An understanding of the grounds for divorce in Florida and the factors a judge looks at in dividing property and awarding support can help couples better prepare for the marriage dissolution process. Although one party need not be deemed at fault in the marriage, it must be demonstrated to the court that the relationship is irrevocably broken.
Requirements for Divorce
In order to get a divorce in Florida, you must have grounds for divorce and meet the residency requirements. Florida is a no-fault state, meaning that one party need not prove the other party is responsible for the dissolution of the marriage. Instead, Florida allows parties to divorce where the marriage is irrevocably broken, or where one party has been declared mentally incapacitated. Additionally, one of the parties must be a Florida resident to file for divorce in the state. The resident must live in the state for at least six months prior to filing.
Florida couples may pursue either a regular or simplified dissolution process. While a regular dissolution is more like a traditional trial, parties may pursue a simplified dissolution so the assistance of an attorney is not necessary. In a simplified dissolution, the parties are not required to automatically disclose financial information and the trial is simplified. Witnesses are not examined or cross-examined. However, the only parties that may pursue a simplified dissolution are those that do not have minor or dependent children and the wife cannot be pregnant. Additionally, the parties must agree on the division of property, and no party may seek alimony. Both parties must consent to the simplified dissolution process and agree that the marriage is irrevocably broken.
When determining property division among the divorced parties, Florida law provides for equitable distribution. Property may not be divided equally, but instead is divided fairly or equitably based on a number of factors. The court will consider the duration of the marriage, how much each spouse contributed to the marriage and the financial situation of each party. The parties may submit a property division plan to the court, which will be approved if the judge finds it reasonable. Absent a plan, the court will determine property division during trial.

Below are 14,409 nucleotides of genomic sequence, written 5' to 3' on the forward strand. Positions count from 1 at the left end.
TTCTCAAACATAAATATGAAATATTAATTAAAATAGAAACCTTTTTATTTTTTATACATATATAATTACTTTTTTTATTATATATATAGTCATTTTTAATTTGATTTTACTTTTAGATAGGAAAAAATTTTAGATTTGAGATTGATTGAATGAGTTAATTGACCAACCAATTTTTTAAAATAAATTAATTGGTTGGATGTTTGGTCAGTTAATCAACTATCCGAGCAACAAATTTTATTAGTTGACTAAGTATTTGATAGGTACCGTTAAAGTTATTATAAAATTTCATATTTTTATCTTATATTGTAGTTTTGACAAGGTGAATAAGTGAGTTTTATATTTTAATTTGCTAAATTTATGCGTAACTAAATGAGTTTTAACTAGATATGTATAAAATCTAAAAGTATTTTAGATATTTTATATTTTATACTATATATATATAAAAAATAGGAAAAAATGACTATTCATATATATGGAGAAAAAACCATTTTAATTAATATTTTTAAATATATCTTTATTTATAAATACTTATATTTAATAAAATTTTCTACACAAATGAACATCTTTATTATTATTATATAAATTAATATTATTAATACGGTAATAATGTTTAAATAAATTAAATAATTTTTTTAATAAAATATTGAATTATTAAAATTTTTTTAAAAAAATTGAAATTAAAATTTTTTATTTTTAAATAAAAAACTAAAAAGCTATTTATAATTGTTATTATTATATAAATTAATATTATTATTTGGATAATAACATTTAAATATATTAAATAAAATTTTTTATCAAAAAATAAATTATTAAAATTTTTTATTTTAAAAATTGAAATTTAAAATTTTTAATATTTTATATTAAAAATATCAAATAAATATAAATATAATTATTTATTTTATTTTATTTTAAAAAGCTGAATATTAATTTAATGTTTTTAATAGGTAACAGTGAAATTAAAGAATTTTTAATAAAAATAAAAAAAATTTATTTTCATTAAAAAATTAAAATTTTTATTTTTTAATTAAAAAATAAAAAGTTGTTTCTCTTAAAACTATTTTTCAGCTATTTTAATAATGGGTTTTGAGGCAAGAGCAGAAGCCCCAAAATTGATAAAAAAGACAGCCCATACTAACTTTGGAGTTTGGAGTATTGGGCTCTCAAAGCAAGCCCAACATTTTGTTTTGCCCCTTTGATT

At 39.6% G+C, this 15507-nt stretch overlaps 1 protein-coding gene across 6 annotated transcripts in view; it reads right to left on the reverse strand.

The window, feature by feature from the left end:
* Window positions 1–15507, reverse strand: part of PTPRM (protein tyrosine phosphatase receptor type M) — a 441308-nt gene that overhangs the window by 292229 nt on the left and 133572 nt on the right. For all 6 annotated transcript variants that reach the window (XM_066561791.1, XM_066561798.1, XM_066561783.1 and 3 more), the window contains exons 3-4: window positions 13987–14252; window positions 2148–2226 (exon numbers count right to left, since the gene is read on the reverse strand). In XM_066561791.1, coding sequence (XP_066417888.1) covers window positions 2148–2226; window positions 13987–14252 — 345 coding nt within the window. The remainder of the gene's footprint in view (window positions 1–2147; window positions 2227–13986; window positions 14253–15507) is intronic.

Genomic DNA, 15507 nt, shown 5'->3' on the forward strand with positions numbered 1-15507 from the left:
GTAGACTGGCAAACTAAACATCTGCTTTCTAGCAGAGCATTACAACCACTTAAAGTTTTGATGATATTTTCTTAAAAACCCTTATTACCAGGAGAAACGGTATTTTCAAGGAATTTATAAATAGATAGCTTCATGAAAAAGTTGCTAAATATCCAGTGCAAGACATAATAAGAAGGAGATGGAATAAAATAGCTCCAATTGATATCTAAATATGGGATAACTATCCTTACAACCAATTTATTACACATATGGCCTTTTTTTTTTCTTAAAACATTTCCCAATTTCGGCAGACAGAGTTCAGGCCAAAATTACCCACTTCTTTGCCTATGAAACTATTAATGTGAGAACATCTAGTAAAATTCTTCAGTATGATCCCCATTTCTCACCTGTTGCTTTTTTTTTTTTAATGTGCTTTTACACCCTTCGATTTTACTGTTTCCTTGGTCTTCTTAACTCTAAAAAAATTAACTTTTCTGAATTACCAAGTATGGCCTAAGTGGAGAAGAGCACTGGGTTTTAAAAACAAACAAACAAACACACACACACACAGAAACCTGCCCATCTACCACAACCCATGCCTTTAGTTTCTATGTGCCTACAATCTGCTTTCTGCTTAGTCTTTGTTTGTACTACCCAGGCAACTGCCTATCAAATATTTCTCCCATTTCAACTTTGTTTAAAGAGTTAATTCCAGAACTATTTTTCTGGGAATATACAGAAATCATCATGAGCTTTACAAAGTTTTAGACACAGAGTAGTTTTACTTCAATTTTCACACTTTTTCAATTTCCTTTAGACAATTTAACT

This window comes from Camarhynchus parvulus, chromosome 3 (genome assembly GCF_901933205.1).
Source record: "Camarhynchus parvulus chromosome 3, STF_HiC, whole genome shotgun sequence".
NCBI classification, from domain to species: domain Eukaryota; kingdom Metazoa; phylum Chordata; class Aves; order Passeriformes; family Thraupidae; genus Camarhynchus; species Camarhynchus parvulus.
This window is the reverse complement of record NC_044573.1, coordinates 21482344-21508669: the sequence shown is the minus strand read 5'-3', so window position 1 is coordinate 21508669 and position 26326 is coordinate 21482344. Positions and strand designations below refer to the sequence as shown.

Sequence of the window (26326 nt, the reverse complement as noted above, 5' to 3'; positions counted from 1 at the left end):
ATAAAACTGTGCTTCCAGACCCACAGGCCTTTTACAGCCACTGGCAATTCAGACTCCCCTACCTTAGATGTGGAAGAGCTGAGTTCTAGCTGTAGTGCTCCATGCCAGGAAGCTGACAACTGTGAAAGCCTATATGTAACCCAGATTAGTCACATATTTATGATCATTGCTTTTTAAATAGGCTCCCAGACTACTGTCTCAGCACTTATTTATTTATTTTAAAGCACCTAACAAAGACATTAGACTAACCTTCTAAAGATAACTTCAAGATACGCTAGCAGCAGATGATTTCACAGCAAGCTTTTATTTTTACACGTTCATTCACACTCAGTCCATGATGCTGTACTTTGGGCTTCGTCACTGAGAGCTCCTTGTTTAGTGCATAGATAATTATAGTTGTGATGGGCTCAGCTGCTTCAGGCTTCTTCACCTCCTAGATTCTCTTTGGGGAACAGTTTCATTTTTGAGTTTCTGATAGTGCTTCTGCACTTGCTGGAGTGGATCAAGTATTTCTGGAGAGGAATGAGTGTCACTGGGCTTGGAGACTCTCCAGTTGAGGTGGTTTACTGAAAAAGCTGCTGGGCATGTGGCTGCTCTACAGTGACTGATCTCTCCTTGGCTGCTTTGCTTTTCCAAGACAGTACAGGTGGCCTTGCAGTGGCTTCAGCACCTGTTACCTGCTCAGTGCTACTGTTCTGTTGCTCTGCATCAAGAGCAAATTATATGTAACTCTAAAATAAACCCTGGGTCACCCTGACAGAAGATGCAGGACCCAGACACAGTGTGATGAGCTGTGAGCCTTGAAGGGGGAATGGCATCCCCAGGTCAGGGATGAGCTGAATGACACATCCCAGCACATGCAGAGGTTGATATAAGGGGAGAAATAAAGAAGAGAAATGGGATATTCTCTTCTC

In some cases, the court may award spousal support, known in Florida as alimony. The court may award alimony to either party in the form of bridge-the-gap, rehabilitative, durational or permanent alimony. Bridge-the-gap alimony is designed to help a party transition to single life, while rehabilitative alimony is used to help individuals acquire training, skills or credentials. Durational alimony lasts for a set period of time following the divorce, while permanent alimony has no expiration date. In determining the type and amount of alimony, the court will consider factors surrounding the living standards during the marriage and current income of the parties.
Custody and Child Support
When it comes to determining custody and child support, the court is primarily concerned with what is in the best interests of the child. Florida law assumes that it is best for the child to have continued contact with both parents and will order shared parental responsibility except in rare cases. In determining child support, Florida uses the income shares model. This model is designed to provide the child with the same living standard that existed before the parents divorced. The court will look at the income of both parents, the number of children and the amount of overnight contact with each parent.